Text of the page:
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GPA conversion

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GPA conversion [#permalink] New post 19 Jun 2012, 22:02
Hi there,

I have a quick question...I am trying to convert my GPA from a 10.0 scale to a 4.0 scale....I had an undergrad GPA of 8.243/10 and a postgrad GPA of 8.30/10 (both on an absolute basis).....If I convert them directly then I get to somewhere like 3.2/3.3 (is that correct?) but if I change each course according to the grade I received then the numbers will be different.....also since in my case both were based on an absolute scale, does that place me at a disadvantage to schools which give out relative GPAs (as in the class topper gets 10.0 and the rest follow)....any advice will be greatly appreciated.

Thanks a lot in advance

Regards,

Arpan
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Re: GPA conversion [#permalink] New post 19 Jun 2012, 23:06
First, it's very important to note that many schools in the US use slightly different systems for their GPA calculations.

That said, here's how my undergraduate worked:

You received a percentage grade out of 100 for each class. That percentage grade equated to a letter grade in the following manner:

93 and above = A (quite impossible to achieve)
90-92 = A-
87-89 = B+
83-86 = B
80-82 = B-
77-79 = C+
73-76 = C
70-72 = C-
67-69 = D+
63-66 = D
60-62 = D-
59 and below = F

Then, your letter grade equated to a number on the 4.0 scale.

A = 4.0
A– = 3.7
B+ = 3.3
B = 3.0
B– = 2.7
C+ = 2.3
C = 2.0
C– = 1.7
D+ = 1.3
D = 1.0
D– = 0.7
F = 0.0

Finally, you took the weighted average of your grades from each class (with respect to the number of credit hours that each class represented) to determine your overall GPA. So, let's assume that all of your courses had equal credit hours, an 82% would equate to about a 2.9 GPA while an 83% would equate to exactly a 3.0 GPA.

Again, that's just one system. I'm not sure how popular it is, but it's the undergraduate grading system at Vanderbilt University. For some more colour, I believe that, at Vanderbilt, latin honors begin around a 3.5 (that is, qualification for cum laude is about a 3.5). Hope that helps.
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Re: GPA conversion [#permalink] New post 20 Jun 2012, 04:03
Hi,

Thanks a lot for the clarification...its really helpful. But just to clarify I was 8th in my graduating batch in my undergrad and 4th in my postgrad. Does that count in terms of the final GPA allotted to me post conversion?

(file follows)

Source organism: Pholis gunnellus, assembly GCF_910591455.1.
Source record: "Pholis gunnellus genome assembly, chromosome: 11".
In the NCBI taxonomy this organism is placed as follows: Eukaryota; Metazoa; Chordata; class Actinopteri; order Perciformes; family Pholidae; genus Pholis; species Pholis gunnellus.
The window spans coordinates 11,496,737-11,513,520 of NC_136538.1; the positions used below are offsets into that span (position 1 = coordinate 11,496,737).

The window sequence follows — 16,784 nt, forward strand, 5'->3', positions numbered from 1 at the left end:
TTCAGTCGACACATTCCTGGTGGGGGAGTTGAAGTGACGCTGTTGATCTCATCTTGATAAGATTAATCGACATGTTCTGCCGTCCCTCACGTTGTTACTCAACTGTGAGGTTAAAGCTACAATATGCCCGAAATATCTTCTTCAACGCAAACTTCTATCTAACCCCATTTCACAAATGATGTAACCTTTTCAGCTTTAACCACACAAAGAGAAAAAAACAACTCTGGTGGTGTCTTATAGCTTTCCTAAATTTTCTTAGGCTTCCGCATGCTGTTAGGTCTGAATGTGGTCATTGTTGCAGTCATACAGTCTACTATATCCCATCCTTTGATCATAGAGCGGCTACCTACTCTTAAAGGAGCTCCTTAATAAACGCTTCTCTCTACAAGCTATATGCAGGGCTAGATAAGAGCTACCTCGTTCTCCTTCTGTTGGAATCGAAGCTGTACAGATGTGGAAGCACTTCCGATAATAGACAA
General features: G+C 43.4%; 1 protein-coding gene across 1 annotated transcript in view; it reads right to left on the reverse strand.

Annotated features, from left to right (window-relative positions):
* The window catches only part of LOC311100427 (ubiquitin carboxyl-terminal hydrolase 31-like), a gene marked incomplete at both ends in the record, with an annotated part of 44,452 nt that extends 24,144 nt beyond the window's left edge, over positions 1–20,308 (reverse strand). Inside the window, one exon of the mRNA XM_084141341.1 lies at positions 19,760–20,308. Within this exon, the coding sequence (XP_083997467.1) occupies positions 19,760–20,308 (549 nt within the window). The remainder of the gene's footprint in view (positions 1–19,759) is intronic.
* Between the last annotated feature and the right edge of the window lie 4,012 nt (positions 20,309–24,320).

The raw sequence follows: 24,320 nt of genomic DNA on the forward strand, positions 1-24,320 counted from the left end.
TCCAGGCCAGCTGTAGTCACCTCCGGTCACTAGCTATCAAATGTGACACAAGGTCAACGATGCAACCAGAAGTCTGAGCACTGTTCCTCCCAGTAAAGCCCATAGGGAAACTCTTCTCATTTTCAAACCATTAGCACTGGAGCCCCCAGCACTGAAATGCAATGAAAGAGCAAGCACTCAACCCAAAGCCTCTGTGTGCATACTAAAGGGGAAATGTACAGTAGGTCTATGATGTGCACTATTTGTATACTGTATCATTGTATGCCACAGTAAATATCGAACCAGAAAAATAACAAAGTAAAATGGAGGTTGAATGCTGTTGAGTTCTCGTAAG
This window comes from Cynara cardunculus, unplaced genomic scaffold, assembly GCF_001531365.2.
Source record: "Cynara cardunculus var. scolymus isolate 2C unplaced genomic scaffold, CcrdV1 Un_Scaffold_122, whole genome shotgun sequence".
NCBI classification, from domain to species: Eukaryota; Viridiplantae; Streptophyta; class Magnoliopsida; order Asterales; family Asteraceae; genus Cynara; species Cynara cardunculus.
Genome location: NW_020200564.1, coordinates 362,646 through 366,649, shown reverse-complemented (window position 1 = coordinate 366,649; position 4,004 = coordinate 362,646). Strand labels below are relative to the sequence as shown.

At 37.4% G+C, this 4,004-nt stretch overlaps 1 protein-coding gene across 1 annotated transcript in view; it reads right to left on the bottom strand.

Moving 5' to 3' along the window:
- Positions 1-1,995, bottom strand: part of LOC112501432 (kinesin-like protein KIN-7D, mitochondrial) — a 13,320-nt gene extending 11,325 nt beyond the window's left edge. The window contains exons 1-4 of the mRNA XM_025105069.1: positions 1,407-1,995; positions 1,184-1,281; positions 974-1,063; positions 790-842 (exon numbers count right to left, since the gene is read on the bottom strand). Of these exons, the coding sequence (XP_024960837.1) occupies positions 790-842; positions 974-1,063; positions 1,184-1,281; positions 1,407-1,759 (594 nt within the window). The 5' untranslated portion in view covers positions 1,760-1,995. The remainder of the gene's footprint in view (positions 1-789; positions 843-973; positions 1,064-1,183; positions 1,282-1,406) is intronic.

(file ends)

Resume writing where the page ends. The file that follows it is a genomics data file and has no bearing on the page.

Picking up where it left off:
Thanks a lot.

Regards,

Arpan
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Re: GPA conversion [#permalink] New post 20 Jun 2012, 04:45
That post from VandyGrad is excellent. I'd say that's the most common grading scale there is in the US. Sometimes (and I think this is mostly before you reach college), the scale starts at 70, so a 69 is an F, but for the most part, the logic is the same and the numbers presented are the ones most commonly used.

When I was on the adcom, the questions you've raised were ones that were difficult to understand. In fact, I'm thinking of doing a blog post just on this precise topic, b/c it seems to come up so often.

IMO, there are a couple of factors that confound the adcom's ability to understand international GPAs. The big ones are:
(1) The translation table you've cited above is VERY difficult to conceptualize. There's an understanding that in general terms a number above 8 out of 10 is solid, but it's still not the same level of precision an adcom reader could make about a US undergrad GPA that is on the trad'l 4.0 scale.
(2) Class ranking + GPA is helpful for demonstrating the significance of the UGPA, but even this was difficult because we didn't know the competitiveness of some of the schools. Everyone has heard of U of Tokyo, Seoul National, or the IITs, but there are many many excellent programs outside of these that are world-reknown, and I always felt graduates from the lesser known schools had a disadvantage, simply b/c of that.
(3) The transcripts from an int'l school look extremely different from a typical US transcript. US transcripts are pretty standardized. But because we'd be receiving transcripts from schools all over the world, just making sure we understood how to interpret the transcript was not easy.
(4) There would often be jargon used to describe things that we didn't really comprehend. For example, the word "topper." I know what it means and it's kind of self-explanatory, but IMO, it's better just to be clear and say "#1 in my class" and avoid the jargon altogether.

Like I said...This topic is one (I feel) the adcoms really struggle with since the top MBA programs evaluate candds from all over the world. My advice is to try to break things down into terms that are as simple as possible to understand.

hope that's helpful
-james young
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Former Kellogg adcom member, offering a new approach to MBA Admissions Consulting.

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Re: GPA conversion [#permalink] New post 22 Jun 2012, 04:54
For those who might be interested, I've written a bit more about the advantages and pitfalls of international applicants here: http://www.thefirstread.com/internation ... -programs/

hope that's helpful,
-james young
_________________

http://www.TheFirstRead.com
Former Kellogg adcom member, offering a new approach to MBA Admissions Consulting.

Re: GPA conversion   [#permalink] 22 Jun 2012, 04:54
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